Although editors have the prerogative to sift out correspondence material that is irrelevant, uninteresting, or lacking in cogency, they have a responsibility to allow a range of opinion to be expressed. The correspondence column should not be used merely to promote the journal's, or the editors', point of view. In all instances, editors must make an effort to screen out discourteous, inaccurate, or libelous statements, and should not allow ad hominem arguments intended to discredit opinions or findings.

In the interests of fairness and to keep correspondence within manageable proportions, journals may want to set time limits for responding to articles and correspondence, and for debate on a given topic. Journals should also decide whether they would notify authors when correspondence bearing on their published work is going to appear in standard or rapid response sections. Journals should also set policy with regard to the archiving of unedited correspondence that appears on line. These policies should be published both in print and electronic versions of the journal.

III.F. Supplements, Theme Issues, and Special Series

Supplements are collections of papers that deal with related issues or topics, are published as a separate issue of the journal or as part of a regular issue, and are usually funded by sources other than the journal's publisher. Supplements can serve useful purposes: education, exchange of research information, ease of access to focused content, and improved cooperation between academic and corporate entities. Because funding sources can bias the content of supplements through the choice of topics and viewpoints, journals should consider adopting the following principles. These same principles apply to theme issues or special series that have external funding and/or guest editors.

1.        The journal editor must take full responsibility for the policies, practices, and content of supplements, including complete control of the decision to publish all portions of the supplement. Editing by the funding organization should not be permitted.

2.        The journal editor must retain the authority to send supplement manuscripts for external peer review and to reject manuscripts submitted for the supplement. These conditions should be made known to authors and external supplement editors before beginning editorial work on the supplement.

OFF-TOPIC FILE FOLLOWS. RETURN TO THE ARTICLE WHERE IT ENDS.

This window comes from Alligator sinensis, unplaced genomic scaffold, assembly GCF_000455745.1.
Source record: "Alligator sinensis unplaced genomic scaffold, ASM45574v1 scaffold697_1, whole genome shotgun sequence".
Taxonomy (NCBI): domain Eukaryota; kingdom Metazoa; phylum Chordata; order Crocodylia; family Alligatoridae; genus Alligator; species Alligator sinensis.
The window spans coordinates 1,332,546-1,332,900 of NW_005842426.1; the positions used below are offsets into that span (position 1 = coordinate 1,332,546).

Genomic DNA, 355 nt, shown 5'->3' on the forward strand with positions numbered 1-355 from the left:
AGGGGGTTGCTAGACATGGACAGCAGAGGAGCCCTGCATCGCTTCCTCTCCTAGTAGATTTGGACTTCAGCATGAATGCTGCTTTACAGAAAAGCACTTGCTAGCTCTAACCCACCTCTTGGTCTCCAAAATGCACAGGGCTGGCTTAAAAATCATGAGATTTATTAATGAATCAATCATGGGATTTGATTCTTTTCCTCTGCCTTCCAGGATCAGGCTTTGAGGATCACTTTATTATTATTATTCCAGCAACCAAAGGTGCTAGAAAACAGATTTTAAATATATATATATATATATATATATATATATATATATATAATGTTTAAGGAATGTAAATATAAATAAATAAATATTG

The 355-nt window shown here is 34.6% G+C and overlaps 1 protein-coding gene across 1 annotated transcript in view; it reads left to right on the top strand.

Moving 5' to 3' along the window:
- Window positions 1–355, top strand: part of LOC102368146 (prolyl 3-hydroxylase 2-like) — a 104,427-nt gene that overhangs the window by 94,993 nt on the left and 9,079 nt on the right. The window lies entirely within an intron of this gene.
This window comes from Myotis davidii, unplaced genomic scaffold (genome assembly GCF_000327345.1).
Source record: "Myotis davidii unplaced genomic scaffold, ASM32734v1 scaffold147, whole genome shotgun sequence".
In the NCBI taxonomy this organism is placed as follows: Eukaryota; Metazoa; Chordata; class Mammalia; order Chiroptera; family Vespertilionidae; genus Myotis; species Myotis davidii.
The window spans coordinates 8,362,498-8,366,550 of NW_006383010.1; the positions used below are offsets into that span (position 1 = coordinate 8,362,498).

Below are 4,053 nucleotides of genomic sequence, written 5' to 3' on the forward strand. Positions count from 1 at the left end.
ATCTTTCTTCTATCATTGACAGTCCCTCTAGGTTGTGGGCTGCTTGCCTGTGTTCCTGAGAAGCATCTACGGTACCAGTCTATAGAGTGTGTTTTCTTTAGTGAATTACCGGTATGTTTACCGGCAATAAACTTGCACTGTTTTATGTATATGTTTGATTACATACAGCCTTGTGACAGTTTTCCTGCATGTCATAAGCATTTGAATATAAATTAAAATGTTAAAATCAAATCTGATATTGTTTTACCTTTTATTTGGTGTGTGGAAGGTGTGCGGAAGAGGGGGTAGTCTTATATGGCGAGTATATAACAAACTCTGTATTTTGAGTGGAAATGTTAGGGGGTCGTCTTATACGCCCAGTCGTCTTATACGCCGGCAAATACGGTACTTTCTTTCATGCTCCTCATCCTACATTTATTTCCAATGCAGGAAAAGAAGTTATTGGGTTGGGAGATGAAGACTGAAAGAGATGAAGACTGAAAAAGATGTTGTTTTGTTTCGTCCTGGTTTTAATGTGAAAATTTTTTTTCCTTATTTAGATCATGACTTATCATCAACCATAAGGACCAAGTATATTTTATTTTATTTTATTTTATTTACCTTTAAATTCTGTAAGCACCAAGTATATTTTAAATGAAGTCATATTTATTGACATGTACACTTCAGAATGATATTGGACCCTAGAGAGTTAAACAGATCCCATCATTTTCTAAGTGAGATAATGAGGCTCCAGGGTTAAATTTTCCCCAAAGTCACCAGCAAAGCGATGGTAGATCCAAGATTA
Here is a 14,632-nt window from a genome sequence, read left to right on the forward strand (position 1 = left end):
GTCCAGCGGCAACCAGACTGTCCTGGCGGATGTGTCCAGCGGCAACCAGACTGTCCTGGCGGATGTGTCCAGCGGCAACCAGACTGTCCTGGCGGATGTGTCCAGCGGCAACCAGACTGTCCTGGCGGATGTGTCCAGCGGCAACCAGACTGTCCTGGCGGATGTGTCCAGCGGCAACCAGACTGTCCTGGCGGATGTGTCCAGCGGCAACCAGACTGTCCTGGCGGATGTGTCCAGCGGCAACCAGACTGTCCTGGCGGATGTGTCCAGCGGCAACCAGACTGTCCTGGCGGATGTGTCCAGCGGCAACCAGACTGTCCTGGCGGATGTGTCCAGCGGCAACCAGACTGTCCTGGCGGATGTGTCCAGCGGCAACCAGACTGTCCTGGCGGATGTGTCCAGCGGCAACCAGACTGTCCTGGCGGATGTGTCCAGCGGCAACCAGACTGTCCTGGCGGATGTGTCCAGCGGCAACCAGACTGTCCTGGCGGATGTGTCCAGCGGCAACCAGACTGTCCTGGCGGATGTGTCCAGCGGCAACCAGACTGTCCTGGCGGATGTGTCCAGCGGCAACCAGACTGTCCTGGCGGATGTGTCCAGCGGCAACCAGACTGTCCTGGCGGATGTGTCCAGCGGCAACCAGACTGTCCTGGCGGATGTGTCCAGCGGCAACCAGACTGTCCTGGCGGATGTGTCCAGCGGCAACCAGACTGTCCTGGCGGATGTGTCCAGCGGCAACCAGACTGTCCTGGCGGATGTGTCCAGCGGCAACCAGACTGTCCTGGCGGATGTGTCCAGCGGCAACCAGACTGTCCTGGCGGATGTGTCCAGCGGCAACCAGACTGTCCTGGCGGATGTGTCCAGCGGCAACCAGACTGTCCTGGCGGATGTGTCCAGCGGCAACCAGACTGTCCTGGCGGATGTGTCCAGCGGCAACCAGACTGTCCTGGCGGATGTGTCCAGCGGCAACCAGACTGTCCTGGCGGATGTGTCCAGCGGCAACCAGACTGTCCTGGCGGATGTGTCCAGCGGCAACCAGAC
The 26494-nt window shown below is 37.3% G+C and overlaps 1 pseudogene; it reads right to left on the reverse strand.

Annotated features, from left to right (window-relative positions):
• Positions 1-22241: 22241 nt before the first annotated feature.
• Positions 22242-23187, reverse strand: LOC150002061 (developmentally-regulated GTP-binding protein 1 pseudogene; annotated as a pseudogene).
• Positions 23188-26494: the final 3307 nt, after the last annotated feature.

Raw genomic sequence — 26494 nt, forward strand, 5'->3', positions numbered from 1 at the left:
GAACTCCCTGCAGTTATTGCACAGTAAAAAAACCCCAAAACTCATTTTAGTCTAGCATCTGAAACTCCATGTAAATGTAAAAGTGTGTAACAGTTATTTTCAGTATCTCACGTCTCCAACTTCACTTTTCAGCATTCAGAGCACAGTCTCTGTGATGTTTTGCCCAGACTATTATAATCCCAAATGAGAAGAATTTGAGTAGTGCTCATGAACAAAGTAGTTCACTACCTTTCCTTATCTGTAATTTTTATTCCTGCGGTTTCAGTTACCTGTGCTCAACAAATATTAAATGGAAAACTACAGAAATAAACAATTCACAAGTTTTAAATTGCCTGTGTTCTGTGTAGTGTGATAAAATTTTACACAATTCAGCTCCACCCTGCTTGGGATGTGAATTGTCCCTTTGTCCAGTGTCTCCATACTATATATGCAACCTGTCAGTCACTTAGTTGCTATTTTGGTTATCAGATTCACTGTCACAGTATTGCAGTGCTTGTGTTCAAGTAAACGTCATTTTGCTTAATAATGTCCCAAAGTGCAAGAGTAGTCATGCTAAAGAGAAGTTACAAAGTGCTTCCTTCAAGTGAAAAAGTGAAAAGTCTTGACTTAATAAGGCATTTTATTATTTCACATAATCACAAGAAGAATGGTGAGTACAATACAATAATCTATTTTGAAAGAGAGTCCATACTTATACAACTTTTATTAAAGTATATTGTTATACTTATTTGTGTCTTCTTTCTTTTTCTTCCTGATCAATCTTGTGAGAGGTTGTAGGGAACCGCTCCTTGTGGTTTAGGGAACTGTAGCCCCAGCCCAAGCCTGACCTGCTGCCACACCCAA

3.        The journal editor must approve the appointment of any external editor of the supplement and take responsibility for the work of the external editor.

4.        The sources of funding for the research, publication, and the products the funding source make that are considered in the supplement should be clearly stated and prominently located in the supplement, preferably on each page. Whenever possible, funding should come from more than one sponsor.

5.        Advertising in supplements should follow the same policies as those of the rest of the journal.

6.        Journal editors must enable readers to distinguish readily between ordinary editorial pages and supplement pages.

7.        Journal editors and supplement editors must not accept personal favors or personal remuneration from sponsors of supplements.

8.        Secondary publication in supplements (republication of papers previously published elsewhere) should be clearly identified by the citation of the original paper. Supplements should avoid redundant or duplicate publication. Supplements should not republish research results, but the republication of guidelines or other material in the public interest might be appropriate.

9.        The principles of authorship and potential conflict of interest disclosure articulated elsewhere in this document should apply to supplements.

III.G. Electronic Publishing

Most biomedical journals are now published in electronic as well as print versions, and some are published in electronic form only. Electronic publishing (which includes the Internet) is publishing. In the interests of clarity and consistency, the medical and health information published on the Internet should follow the recommendations in this document whenever possible.